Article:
Sunderland Daily Echo and Shipping Gazette – The British Newspaper Archive Blog

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Apprentice saves drowning man: A curious trend in the newspaper archive

Sometimes a search through the archive turns up some  baffling search results. In this case, it was the incredible regularity of instances where apprentices have been heralded for their bravery in rescuing drowning people. Search the newspapers This frequency begs the question: what makes an apprentice such a good person to have around treacherous waters? Let us know your theory in the comments below…

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“Lonely Hearts” killer unearthed in the newspaper archive

In case you’re tempted to take out a “Lonely Hearts” ad this Valentine’s Day, be warned: according to the newspaper archive you’d be wise to stay vigilant. Search the newspapers In fact, as the Aberdeen Journal suggested in 1949:  Aberdeen Journal – Monday 07 March 1949© THE BRITISH LIBRARY BOARD. ALL RIGHTS RESERVED.   Unfortunately, the famous Lonely Hearts murders in New York were not an isolated incident. William Sanchez d’Epina Hepper was born in Gibraltar in 1891. He spent

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Historic #gymspiration from the newspaper archive!

So you’re all set for your morning jog when suddenly you realise that it’s raining. It’s getting cold. You can’t find your trainers and you forgot to charge your iPod. Thinking of giving up and crawling back under the sheets for a few extra minutes in dreamland? Well stop right there! We’ve had a look in the newspapers for our favourite pictures of gymnasiums through the ages, guaranteed to get you back up and running!     But, as always, someone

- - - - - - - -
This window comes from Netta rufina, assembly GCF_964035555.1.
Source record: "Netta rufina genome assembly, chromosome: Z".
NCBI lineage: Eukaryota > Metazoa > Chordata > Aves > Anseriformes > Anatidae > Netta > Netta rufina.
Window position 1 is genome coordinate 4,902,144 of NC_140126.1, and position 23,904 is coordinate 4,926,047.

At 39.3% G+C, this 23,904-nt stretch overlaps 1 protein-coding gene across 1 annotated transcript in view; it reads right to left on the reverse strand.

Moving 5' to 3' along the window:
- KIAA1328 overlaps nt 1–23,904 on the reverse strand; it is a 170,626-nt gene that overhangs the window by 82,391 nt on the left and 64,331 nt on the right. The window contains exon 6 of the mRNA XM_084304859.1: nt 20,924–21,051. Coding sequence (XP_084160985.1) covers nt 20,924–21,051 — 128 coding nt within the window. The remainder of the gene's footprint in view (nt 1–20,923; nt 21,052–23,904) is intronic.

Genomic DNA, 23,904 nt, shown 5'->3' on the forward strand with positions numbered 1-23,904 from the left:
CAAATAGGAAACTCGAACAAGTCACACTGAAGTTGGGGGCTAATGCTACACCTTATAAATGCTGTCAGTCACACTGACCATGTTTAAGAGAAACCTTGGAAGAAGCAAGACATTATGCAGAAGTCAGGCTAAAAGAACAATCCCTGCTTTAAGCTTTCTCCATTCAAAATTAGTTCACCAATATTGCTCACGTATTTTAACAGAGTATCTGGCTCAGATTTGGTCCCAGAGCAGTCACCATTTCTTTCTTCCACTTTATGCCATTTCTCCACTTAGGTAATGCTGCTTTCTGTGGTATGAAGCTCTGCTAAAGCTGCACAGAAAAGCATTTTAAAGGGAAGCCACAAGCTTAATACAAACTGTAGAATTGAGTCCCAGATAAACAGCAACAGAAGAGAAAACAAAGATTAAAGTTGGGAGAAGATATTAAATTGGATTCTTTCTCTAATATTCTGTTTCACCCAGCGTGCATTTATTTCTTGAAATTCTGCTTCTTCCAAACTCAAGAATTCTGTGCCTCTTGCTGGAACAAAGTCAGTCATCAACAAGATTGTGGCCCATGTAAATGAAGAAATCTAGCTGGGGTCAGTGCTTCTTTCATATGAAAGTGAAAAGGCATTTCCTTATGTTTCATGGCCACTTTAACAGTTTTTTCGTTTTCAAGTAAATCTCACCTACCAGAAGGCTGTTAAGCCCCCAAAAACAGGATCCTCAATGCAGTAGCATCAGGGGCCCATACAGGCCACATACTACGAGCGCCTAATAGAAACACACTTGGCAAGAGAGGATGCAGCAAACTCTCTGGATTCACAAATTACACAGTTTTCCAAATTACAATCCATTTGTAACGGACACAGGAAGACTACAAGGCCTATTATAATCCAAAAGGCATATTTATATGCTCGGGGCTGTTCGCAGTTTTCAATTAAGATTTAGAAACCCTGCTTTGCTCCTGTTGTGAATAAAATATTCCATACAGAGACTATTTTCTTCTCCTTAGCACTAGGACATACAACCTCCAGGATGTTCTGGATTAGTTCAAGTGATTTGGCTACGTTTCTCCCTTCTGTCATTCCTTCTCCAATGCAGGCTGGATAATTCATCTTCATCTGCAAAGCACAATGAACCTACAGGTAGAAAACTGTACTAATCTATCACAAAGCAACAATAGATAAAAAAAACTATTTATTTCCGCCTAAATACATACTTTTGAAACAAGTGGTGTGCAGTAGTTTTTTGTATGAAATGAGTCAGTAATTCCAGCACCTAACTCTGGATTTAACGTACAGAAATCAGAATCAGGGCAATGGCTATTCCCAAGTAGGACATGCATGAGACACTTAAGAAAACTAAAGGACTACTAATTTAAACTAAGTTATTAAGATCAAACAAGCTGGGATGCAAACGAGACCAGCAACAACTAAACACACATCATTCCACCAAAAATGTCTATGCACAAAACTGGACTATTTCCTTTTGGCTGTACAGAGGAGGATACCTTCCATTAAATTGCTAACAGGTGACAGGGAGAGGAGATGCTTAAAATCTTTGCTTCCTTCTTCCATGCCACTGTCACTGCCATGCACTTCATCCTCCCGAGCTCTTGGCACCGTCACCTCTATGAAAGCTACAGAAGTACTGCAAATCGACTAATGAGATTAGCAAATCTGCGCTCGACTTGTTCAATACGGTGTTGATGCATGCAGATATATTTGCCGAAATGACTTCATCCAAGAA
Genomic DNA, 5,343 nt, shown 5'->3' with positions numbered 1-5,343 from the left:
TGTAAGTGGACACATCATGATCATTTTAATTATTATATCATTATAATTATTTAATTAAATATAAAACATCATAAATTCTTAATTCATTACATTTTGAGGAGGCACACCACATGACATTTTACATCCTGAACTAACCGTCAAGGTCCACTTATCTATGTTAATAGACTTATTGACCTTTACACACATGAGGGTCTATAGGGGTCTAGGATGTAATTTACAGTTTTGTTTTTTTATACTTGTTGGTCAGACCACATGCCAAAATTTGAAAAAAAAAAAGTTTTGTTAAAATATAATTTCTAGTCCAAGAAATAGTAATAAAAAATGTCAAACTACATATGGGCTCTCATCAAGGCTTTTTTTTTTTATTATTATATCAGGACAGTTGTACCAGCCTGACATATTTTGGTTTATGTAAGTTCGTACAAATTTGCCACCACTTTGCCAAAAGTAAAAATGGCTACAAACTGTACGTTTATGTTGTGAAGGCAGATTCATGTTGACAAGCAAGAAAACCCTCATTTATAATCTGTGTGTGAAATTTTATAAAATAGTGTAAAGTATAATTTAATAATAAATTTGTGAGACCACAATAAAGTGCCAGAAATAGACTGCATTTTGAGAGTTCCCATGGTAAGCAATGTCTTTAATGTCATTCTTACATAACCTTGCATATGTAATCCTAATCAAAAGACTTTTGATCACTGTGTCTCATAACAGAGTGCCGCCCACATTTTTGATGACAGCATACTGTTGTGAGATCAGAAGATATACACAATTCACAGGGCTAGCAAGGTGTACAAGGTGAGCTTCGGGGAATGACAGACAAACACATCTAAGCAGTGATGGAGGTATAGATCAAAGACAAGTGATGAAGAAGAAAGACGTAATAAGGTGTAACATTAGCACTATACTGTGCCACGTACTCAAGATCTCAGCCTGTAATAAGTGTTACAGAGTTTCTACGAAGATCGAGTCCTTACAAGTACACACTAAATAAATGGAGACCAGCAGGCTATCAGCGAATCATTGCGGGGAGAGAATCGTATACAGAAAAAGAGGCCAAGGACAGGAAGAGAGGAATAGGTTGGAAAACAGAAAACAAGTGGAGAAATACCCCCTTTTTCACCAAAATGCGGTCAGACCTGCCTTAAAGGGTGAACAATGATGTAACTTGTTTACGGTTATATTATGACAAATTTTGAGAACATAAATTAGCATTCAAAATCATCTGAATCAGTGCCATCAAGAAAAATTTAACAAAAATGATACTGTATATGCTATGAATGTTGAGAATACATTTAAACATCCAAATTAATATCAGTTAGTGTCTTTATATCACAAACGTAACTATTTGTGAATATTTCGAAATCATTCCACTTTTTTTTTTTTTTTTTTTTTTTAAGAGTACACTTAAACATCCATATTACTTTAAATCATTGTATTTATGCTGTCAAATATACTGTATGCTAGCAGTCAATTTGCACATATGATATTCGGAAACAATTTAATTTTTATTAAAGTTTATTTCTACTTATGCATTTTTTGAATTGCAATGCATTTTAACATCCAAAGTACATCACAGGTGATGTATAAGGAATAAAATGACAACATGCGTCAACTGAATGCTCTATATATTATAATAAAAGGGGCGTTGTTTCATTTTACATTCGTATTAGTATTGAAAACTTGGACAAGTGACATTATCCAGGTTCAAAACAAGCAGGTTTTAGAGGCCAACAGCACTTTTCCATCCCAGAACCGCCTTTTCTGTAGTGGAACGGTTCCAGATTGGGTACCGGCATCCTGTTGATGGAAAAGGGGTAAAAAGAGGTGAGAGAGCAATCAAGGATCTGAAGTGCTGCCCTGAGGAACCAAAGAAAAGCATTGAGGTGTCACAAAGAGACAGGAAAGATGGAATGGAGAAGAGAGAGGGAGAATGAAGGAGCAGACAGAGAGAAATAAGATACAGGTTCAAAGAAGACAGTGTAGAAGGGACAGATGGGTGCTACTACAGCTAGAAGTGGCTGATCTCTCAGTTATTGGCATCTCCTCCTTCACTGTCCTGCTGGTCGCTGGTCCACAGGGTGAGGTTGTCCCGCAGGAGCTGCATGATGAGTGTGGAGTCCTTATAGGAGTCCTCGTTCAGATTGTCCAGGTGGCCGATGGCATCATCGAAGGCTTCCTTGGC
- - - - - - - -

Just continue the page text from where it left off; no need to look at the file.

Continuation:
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11 unusual tales of terror from historical newspapers

The British Newspaper Archive is full of grisly stories about the unusual and the unexplained. We’ve selected some of the oddest tales, including a description of a monster with the head of a sea lion and a rumour that Germany was turning dead soldiers into explosives during WW1. Let us know if you’ve found a story to rival these. You can comment below or post on our Facebook page. 1) 1877: A bizarre 70-foot beast A very strange creature was sighted

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‘Dear Boss’ letter: how Jack the Ripper got his name

On 27 September 1888, in the midst of a series of horrific murders in Whitechapel, the Central News Office in London received a letter, signed by ‘Jack the Ripper’. Known as the ‘Dear Boss’ letter because of the way it was addressed, the letter changed the way British newspapers reported the Ripper murders.   Read newspapers from 1888   Facsimiles of the ‘Dear Boss’ letter in the newspapers The name ‘Jack the Ripper’ reached the British press and general public

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